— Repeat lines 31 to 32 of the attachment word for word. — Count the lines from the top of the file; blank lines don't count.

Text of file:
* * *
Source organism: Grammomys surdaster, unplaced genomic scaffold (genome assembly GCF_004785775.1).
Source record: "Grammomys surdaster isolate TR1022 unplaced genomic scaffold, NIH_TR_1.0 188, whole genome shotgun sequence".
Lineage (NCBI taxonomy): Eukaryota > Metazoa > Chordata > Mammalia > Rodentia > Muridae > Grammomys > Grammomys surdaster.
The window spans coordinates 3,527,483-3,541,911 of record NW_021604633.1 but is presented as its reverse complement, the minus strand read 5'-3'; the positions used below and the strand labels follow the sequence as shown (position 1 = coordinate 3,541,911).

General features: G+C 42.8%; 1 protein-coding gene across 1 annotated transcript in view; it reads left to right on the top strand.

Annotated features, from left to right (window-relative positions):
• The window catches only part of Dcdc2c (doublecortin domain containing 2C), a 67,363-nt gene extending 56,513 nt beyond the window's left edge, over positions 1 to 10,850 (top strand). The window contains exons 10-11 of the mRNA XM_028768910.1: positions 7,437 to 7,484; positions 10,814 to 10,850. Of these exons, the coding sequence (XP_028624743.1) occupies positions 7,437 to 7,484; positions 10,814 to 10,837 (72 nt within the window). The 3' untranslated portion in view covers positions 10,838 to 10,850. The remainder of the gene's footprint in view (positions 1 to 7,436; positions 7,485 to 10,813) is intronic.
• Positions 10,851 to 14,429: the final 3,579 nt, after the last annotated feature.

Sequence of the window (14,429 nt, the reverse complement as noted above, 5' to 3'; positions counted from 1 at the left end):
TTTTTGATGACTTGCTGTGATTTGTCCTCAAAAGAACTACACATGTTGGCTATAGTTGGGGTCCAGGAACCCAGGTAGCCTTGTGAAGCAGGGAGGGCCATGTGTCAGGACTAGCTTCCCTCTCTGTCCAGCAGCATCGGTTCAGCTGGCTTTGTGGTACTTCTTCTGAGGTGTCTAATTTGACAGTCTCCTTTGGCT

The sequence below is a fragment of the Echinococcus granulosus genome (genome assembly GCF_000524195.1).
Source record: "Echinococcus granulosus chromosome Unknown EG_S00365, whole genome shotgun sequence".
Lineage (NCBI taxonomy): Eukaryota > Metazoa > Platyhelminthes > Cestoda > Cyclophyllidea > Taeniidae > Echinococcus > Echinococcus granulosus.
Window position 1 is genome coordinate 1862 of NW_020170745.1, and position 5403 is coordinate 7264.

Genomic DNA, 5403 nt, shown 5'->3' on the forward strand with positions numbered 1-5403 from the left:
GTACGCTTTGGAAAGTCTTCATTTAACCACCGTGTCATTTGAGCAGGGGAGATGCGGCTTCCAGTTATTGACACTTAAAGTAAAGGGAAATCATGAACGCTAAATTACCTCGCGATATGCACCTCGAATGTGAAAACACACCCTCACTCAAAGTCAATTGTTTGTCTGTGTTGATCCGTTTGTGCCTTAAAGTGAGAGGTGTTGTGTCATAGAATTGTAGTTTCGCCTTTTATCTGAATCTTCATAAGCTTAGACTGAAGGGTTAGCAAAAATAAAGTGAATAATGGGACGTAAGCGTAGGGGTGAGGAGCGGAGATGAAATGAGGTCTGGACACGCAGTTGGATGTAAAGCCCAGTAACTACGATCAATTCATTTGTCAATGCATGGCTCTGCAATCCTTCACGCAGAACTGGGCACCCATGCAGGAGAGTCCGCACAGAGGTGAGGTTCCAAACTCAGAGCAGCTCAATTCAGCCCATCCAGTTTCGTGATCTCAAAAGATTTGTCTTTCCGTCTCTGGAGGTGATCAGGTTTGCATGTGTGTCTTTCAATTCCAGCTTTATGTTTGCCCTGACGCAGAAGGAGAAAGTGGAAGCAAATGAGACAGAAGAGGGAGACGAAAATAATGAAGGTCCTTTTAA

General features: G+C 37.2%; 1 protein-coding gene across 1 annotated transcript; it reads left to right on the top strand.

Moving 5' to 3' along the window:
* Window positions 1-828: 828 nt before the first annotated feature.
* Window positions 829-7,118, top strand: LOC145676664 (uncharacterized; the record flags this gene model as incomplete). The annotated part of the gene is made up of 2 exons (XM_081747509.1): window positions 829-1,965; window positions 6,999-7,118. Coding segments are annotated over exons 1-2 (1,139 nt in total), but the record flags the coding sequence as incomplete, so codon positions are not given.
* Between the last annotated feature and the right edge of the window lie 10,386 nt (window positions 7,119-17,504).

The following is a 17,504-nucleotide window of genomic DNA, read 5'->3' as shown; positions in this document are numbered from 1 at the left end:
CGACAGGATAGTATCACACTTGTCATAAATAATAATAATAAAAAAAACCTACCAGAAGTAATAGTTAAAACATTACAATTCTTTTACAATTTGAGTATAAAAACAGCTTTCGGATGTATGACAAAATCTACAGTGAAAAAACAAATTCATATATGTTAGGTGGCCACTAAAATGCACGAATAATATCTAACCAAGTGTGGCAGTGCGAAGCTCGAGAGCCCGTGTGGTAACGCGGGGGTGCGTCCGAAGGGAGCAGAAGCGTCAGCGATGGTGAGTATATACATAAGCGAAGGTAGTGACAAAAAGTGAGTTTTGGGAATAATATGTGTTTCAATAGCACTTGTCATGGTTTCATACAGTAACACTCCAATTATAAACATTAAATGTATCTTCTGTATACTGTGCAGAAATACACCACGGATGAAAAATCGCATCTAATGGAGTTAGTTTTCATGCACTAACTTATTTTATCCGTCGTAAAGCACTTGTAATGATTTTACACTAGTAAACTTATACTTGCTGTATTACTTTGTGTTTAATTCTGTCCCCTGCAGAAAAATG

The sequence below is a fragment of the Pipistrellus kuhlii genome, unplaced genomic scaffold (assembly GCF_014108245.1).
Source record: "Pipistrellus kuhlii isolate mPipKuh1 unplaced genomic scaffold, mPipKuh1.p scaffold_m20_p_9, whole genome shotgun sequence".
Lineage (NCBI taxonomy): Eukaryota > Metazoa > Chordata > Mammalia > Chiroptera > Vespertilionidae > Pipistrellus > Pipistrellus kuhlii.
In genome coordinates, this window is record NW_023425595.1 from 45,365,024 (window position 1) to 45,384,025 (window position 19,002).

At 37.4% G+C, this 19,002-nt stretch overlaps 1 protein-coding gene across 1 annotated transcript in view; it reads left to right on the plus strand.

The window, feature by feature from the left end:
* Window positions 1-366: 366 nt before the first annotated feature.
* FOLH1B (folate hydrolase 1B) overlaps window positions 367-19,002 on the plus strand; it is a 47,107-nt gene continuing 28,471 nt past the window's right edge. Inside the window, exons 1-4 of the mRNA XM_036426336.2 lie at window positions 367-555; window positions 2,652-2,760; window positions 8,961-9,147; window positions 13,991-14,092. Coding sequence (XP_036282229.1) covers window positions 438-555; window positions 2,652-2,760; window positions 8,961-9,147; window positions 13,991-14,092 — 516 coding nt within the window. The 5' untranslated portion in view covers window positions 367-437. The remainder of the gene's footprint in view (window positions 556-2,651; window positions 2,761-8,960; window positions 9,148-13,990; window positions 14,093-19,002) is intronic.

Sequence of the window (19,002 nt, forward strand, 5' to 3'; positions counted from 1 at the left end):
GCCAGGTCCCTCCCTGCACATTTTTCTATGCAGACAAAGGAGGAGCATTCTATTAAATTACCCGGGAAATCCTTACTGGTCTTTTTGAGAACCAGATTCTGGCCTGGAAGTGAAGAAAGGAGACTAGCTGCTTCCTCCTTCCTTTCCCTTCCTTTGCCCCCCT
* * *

* FOLH1B (folate hydrolase 1B) overlaps window positions 367-19,002 on the plus strand; it is a 47,107-nt gene continuing 28,471 nt past the window's right edge. Inside the window, exons 1-4 of the mRNA XM_036426336.2 lie at window positions 367-555; window positions 2,652-2,760; window positions 8,961-9,147; window positions 13,991-14,092. Coding sequence (XP_036282229.1) covers window positions 438-555; window positions 2,652-2,760; window positions 8,961-9,147; window positions 13,991-14,092 — 516 coding nt within the window. The 5' untranslated portion in view covers window positions 367-437. The remainder of the gene's footprint in view (window positions 556-2,651; window positions 2,761-8,960; window positions 9,148-13,990; window positions 14,093-19,002) is intronic.

Sequence of the window (19,002 nt, forward strand, 5' to 3'; positions counted from 1 at the left end):